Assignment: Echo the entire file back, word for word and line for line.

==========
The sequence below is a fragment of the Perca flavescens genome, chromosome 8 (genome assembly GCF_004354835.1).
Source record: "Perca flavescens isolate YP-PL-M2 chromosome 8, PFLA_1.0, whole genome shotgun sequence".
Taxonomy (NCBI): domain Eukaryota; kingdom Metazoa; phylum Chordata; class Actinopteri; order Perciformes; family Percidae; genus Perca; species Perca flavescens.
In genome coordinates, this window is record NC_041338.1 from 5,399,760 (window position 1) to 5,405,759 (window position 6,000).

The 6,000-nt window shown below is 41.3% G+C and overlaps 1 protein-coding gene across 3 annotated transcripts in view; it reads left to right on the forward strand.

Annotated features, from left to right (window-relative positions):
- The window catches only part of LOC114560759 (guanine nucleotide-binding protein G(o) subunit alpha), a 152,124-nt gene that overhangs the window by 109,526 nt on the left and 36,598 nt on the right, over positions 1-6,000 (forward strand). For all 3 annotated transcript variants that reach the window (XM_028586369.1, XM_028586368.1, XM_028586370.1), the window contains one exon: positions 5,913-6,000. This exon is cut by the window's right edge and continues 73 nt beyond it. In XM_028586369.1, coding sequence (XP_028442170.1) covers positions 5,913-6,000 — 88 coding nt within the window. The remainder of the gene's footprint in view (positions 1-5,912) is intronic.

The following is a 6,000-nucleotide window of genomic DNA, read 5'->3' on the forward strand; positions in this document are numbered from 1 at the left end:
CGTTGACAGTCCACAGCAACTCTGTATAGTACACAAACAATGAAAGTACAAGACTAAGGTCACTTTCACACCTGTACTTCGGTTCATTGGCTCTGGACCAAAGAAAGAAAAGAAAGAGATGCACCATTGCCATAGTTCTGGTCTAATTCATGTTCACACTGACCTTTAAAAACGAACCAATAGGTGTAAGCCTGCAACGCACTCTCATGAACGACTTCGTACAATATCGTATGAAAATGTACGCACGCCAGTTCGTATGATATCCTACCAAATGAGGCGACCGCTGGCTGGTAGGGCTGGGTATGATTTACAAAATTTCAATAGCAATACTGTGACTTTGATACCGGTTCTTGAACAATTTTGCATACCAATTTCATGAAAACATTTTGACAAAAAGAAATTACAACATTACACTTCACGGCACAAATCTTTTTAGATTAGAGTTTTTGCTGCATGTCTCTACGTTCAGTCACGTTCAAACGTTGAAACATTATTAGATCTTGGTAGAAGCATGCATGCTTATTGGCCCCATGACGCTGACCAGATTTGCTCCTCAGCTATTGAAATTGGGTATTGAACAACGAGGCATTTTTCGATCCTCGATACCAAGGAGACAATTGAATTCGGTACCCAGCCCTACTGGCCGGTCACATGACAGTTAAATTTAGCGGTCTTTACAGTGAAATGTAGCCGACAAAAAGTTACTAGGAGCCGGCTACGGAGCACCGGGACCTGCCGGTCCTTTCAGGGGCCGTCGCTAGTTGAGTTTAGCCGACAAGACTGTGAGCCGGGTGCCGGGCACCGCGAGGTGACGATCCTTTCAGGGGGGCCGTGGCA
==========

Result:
The sequence below is a fragment of the Perca flavescens genome, chromosome 8 (genome assembly GCF_004354835.1).
Source record: "Perca flavescens isolate YP-PL-M2 chromosome 8, PFLA_1.0, whole genome shotgun sequence".
Taxonomy (NCBI): domain Eukaryota; kingdom Metazoa; phylum Chordata; class Actinopteri; order Perciformes; family Percidae; genus Perca; species Perca flavescens.
In genome coordinates, this window is record NC_041338.1 from 5,399,760 (window position 1) to 5,405,759 (window position 6,000).

The 6,000-nt window shown below is 41.3% G+C and overlaps 1 protein-coding gene across 3 annotated transcripts in view; it reads left to right on the forward strand.

Annotated features, from left to right (window-relative positions):
- The window catches only part of LOC114560759 (guanine nucleotide-binding protein G(o) subunit alpha), a 152,124-nt gene that overhangs the window by 109,526 nt on the left and 36,598 nt on the right, over positions 1-6,000 (forward strand). For all 3 annotated transcript variants that reach the window (XM_028586369.1, XM_028586368.1, XM_028586370.1), the window contains one exon: positions 5,913-6,000. This exon is cut by the window's right edge and continues 73 nt beyond it. In XM_028586369.1, coding sequence (XP_028442170.1) covers positions 5,913-6,000 — 88 coding nt within the window. The remainder of the gene's footprint in view (positions 1-5,912) is intronic.

The following is a 6,000-nucleotide window of genomic DNA, read 5'->3' on the forward strand; positions in this document are numbered from 1 at the left end:
CGTTGACAGTCCACAGCAACTCTGTATAGTACACAAACAATGAAAGTACAAGACTAAGGTCACTTTCACACCTGTACTTCGGTTCATTGGCTCTGGACCAAAGAAAGAAAAGAAAGAGATGCACCATTGCCATAGTTCTGGTCTAATTCATGTTCACACTGACCTTTAAAAACGAACCAATAGGTGTAAGCCTGCAACGCACTCTCATGAACGACTTCGTACAATATCGTATGAAAATGTACGCACGCCAGTTCGTATGATATCCTACCAAATGAGGCGACCGCTGGCTGGTAGGGCTGGGTATGATTTACAAAATTTCAATAGCAATACTGTGACTTTGATACCGGTTCTTGAACAATTTTGCATACCAATTTCATGAAAACATTTTGACAAAAAGAAATTACAACATTACACTTCACGGCACAAATCTTTTTAGATTAGAGTTTTTGCTGCATGTCTCTACGTTCAGTCACGTTCAAACGTTGAAACATTATTAGATCTTGGTAGAAGCATGCATGCTTATTGGCCCCATGACGCTGACCAGATTTGCTCCTCAGCTATTGAAATTGGGTATTGAACAACGAGGCATTTTTCGATCCTCGATACCAAGGAGACAATTGAATTCGGTACCCAGCCCTACTGGCCGGTCACATGACAGTTAAATTTAGCGGTCTTTACAGTGAAATGTAGCCGACAAAAAGTTACTAGGAGCCGGCTACGGAGCACCGGGACCTGCCGGTCCTTTCAGGGGCCGTCGCTAGTTGAGTTTAGCCGACAAGACTGTGAGCCGGGTGCCGGGCACCGCGAGGTGACGATCCTTTCAGGGGGGCCGTGGCA